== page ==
Still, the LGBT community as a whole faces an everyday stigma stretching all the way back to the ’80s. HIV and AIDS ran rampant during this time, and many people associated this with the LGBT community. In an article written by Justin Torres on Advocate.com, “violent homophobia” was the result of the HIV/AIDS outbreak. The stigma towards the LGBT community and HIV/AIDS became so prevalent, that the image of “Princess Diana… shaking hands with an AIDS patient stunned the press”, continues Torres. Today, education and growing acceptance has lead to a reduced social stigma towards the LGBT community, specifically homosexuals.
Koch is very happy that the world is becoming more accepting towards the LGBT community, but doesn’t “feel exactly connected to it.” Homosexuality used to be classified as a mental disorder, but has later been removed from that list. As stated, Gender Identity Disorder remains classified as a mental disorder, which doesn’t exactly make Koch and other members of the transgender community happy. Although there are many activist groups pushing to remove G.I.D. from the list of mental disorders, there are professionals such as Professor Paul McHugh who would like to “discourage… adults who seek surgical sex reassignment” and agree that “transsexualism” (a term coined by a Professor Paul Fink from the Temple University’s School of Medicine) is a mental diagnosis.
“It’s great that [the LGBT community] is gaining acceptance, but it’d be nice to feel some of that too,” explains Koch, who feels like the trans community has its own struggles to overcome, separate from the LGBT community. Jost states that “transgender people were present” during the liberation movement of the ’60s, “but they were largely ignored or even shunned.” During this time, gay men and women felt as though transgender individuals were “incompatible with the prevailing conformist politics”, states Jost. Thus political movements were focused on that of gay men and women, not transgender individuals.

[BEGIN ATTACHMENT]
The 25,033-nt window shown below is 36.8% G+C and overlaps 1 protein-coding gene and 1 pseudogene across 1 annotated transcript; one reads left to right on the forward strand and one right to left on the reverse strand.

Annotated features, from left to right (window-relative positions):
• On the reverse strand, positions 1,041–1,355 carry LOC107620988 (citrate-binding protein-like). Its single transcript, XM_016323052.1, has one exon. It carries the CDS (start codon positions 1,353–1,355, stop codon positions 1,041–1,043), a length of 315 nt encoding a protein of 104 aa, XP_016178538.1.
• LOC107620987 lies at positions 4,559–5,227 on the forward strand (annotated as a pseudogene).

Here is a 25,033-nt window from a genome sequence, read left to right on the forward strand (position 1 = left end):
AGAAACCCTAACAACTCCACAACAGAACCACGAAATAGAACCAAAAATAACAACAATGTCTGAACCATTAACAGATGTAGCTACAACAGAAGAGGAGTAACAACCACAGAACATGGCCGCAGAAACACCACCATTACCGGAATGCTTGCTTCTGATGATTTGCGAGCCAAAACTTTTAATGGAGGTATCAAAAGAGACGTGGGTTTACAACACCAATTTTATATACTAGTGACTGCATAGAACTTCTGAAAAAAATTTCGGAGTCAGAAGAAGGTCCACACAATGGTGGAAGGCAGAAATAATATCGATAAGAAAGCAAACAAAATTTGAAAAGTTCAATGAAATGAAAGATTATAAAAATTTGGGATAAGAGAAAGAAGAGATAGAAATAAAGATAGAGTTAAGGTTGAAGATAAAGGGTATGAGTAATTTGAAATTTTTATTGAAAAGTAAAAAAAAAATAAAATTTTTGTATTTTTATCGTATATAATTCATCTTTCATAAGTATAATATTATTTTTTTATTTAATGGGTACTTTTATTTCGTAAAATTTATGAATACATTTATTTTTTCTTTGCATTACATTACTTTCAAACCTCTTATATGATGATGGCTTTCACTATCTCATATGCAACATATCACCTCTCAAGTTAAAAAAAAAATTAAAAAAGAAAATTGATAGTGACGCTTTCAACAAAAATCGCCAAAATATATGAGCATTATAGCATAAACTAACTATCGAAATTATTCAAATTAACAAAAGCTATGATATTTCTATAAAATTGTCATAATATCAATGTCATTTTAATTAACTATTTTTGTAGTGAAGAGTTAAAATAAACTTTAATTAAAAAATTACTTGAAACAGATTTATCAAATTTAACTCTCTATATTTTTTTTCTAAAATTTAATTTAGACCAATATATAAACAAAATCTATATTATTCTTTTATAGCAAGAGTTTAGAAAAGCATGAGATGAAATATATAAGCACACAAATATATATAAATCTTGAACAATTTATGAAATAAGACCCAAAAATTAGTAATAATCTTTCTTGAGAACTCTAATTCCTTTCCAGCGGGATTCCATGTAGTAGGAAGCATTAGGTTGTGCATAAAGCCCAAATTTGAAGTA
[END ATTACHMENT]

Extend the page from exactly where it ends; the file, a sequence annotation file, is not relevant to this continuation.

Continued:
Today, “Visibility of the… LGBT community has increased significantly in the political, cultural, and entertainment arenas in the last decade” explains Hospital and Rose. This can be seen in the growing number of advocates and spokespersons for transgender individuals. Transgender beauty
pageant winner Geena Rocero was able to tell her story during a TED Talk, and continues to spread the word for transgender equality. Another advocate for transgender equality, Janet Mock, was able to have a sit down with Piers Morgan and create awareness by telling her story on national television. In fact, there are a growing number transgender individuals choosing to tell their story in order to create awareness. In the Journal of Health and Social Behavior, Gary Gates writes, “The LGBT [and transgender] community has doubled, going from 1.8% in 1992, to 3.5% in 2012.” With the number of individuals choosing to openly express who they are, advocacy for the transgender community is growing.
“It’s great to see some trans men and women becoming famous,” confesses Koch, referring to famous actress and advocate, Laverne Cox, “It inspires me to continue being me.” Indeed the transgender community is becoming more and more accepted in today’s world, but gender identity discrimination still exists. Jost explains that “trans people… experience widespread discrimination in employment, housing, and other areas” of life. Koch agrees with Jost, stating that “Sometimes I can feel very uncomfortable at work.” There is the constant idea that Koch must “explain who he is” to others around him. Many companies now have “‘Trans-inclusive’ non-discrimination policies [meant to] help transgender workers fit in comfortably”, explains Jost, but even this is not enough to completely put an end to workplace discrimination.
Koch remains positive looking into the future, hoping that transgender individuals will one day have the same rights as everyone else. Torres also remains hopeful, stating that “a future generation is coming into being”, a generation of acceptance, love, and tolerance. Koch, along with the rest of the transgender community, believe that one day, “We all can be equal.”